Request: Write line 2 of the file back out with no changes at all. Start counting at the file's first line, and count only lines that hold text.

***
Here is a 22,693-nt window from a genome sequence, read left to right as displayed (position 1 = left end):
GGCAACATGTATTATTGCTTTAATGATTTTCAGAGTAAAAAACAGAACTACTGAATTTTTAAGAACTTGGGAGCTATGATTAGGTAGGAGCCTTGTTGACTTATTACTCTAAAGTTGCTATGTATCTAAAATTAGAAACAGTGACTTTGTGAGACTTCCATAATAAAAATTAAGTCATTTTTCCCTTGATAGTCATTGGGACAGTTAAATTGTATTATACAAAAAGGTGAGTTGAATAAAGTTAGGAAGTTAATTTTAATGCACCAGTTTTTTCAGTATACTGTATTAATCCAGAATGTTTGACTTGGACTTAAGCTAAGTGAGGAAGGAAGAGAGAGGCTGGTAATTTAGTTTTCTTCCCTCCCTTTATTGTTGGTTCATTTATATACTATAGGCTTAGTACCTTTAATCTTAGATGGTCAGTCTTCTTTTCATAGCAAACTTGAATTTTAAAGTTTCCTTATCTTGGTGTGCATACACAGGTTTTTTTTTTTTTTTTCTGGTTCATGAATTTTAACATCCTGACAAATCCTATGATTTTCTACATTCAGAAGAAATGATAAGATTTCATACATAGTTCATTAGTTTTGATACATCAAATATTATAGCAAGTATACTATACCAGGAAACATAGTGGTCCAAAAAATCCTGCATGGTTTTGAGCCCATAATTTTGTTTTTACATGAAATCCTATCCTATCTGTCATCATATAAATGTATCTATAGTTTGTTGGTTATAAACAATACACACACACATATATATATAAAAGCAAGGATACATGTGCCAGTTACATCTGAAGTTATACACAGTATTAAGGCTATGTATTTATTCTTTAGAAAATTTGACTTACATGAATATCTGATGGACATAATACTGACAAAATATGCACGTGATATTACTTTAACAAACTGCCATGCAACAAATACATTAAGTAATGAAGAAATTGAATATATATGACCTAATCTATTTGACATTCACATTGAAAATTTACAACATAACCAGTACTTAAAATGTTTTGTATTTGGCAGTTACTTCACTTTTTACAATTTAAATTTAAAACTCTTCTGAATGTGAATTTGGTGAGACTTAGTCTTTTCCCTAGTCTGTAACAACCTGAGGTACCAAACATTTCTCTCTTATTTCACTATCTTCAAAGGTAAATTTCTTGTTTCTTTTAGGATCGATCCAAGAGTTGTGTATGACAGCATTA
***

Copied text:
GGCAACATGTATTATTGCTTTAATGATTTTCAGAGTAAAAAACAGAACTACTGAATTTTTAAGAACTTGGGAGCTATGATTAGGTAGGAGCCTTGTTGACTTATTACTCTAAAGTTGCTATGTATCTAAAATTAGAAACAGTGACTTTGTGAGACTTCCATAATAAAAATTAAGTCATTTTTCCCTTGATAGTCATTGGGACAGTTAAATTGTATTATACAAAAAGGTGAGTTGAATAAAGTTAGGAAGTTAATTTTAATGCACCAGTTTTTTCAGTATACTGTATTAATCCAGAATGTTTGACTTGGACTTAAGCTAAGTGAGGAAGGAAGAGAGAGGCTGGTAATTTAGTTTTCTTCCCTCCCTTTATTGTTGGTTCATTTATATACTATAGGCTTAGTACCTTTAATCTTAGATGGTCAGTCTTCTTTTCATAGCAAACTTGAATTTTAAAGTTTCCTTATCTTGGTGTGCATACACAGGTTTTTTTTTTTTTTTTCTGGTTCATGAATTTTAACATCCTGACAAATCCTATGATTTTCTACATTCAGAAGAAATGATAAGATTTCATACATAGTTCATTAGTTTTGATACATCAAATATTATAGCAAGTATACTATACCAGGAAACATAGTGGTCCAAAAAATCCTGCATGGTTTTGAGCCCATAATTTTGTTTTTACATGAAATCCTATCCTATCTGTCATCATATAAATGTATCTATAGTTTGTTGGTTATAAACAATACACACACACATATATATATAAAAGCAAGGATACATGTGCCAGTTACATCTGAAGTTATACACAGTATTAAGGCTATGTATTTATTCTTTAGAAAATTTGACTTACATGAATATCTGATGGACATAATACTGACAAAATATGCACGTGATATTACTTTAACAAACTGCCATGCAACAAATACATTAAGTAATGAAGAAATTGAATATATATGACCTAATCTATTTGACATTCACATTGAAAATTTACAACATAACCAGTACTTAAAATGTTTTGTATTTGGCAGTTACTTCACTTTTTACAATTTAAATTTAAAACTCTTCTGAATGTGAATTTGGTGAGACTTAGTCTTTTCCCTAGTCTGTAACAACCTGAGGTACCAAACATTTCTCTCTTATTTCACTATCTTCAAAGGTAAATTTCTTGTTTCTTTTAGGATCGATCCAAGAGTTGTGTATGACAGCATTA